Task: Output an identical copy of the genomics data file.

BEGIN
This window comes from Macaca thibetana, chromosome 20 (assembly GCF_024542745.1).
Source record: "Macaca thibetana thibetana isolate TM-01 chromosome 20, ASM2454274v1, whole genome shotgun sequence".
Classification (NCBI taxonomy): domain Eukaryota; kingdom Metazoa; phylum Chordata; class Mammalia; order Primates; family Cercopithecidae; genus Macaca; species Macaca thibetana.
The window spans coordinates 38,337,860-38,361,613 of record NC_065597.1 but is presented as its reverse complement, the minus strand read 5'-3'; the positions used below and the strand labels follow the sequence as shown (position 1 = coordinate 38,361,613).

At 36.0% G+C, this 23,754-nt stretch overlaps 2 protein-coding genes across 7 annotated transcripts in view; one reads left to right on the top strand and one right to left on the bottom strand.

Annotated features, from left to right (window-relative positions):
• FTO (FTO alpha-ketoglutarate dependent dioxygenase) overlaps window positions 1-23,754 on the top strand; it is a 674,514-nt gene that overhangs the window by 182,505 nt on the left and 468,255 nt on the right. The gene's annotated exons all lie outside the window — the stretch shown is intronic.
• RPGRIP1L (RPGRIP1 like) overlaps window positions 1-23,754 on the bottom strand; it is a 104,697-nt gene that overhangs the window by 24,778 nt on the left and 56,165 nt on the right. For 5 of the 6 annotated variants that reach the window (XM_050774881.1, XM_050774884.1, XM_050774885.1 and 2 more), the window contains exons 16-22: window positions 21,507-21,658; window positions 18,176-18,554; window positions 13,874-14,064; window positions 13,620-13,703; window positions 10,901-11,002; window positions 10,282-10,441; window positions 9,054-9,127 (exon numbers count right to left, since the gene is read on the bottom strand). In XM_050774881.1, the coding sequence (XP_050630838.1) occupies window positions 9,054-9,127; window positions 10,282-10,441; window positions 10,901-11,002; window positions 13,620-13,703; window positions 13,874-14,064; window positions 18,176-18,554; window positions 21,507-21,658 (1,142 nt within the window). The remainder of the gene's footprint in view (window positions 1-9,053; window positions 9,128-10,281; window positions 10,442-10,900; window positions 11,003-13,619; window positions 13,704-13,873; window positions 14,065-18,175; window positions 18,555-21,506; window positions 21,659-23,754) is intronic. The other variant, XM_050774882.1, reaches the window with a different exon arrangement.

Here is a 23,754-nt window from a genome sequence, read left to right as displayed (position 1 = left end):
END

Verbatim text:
This window comes from Macaca thibetana, chromosome 20 (assembly GCF_024542745.1).
Source record: "Macaca thibetana thibetana isolate TM-01 chromosome 20, ASM2454274v1, whole genome shotgun sequence".
Classification (NCBI taxonomy): domain Eukaryota; kingdom Metazoa; phylum Chordata; class Mammalia; order Primates; family Cercopithecidae; genus Macaca; species Macaca thibetana.
The window spans coordinates 38,337,860-38,361,613 of record NC_065597.1 but is presented as its reverse complement, the minus strand read 5'-3'; the positions used below and the strand labels follow the sequence as shown (position 1 = coordinate 38,361,613).

At 36.0% G+C, this 23,754-nt stretch overlaps 2 protein-coding genes across 7 annotated transcripts in view; one reads left to right on the top strand and one right to left on the bottom strand.

Annotated features, from left to right (window-relative positions):
• FTO (FTO alpha-ketoglutarate dependent dioxygenase) overlaps window positions 1-23,754 on the top strand; it is a 674,514-nt gene that overhangs the window by 182,505 nt on the left and 468,255 nt on the right. The gene's annotated exons all lie outside the window — the stretch shown is intronic.
• RPGRIP1L (RPGRIP1 like) overlaps window positions 1-23,754 on the bottom strand; it is a 104,697-nt gene that overhangs the window by 24,778 nt on the left and 56,165 nt on the right. For 5 of the 6 annotated variants that reach the window (XM_050774881.1, XM_050774884.1, XM_050774885.1 and 2 more), the window contains exons 16-22: window positions 21,507-21,658; window positions 18,176-18,554; window positions 13,874-14,064; window positions 13,620-13,703; window positions 10,901-11,002; window positions 10,282-10,441; window positions 9,054-9,127 (exon numbers count right to left, since the gene is read on the bottom strand). In XM_050774881.1, the coding sequence (XP_050630838.1) occupies window positions 9,054-9,127; window positions 10,282-10,441; window positions 10,901-11,002; window positions 13,620-13,703; window positions 13,874-14,064; window positions 18,176-18,554; window positions 21,507-21,658 (1,142 nt within the window). The remainder of the gene's footprint in view (window positions 1-9,053; window positions 9,128-10,281; window positions 10,442-10,900; window positions 11,003-13,619; window positions 13,704-13,873; window positions 14,065-18,175; window positions 18,555-21,506; window positions 21,659-23,754) is intronic. The other variant, XM_050774882.1, reaches the window with a different exon arrangement.

Here is a 23,754-nt window from a genome sequence, read left to right as displayed (position 1 = left end):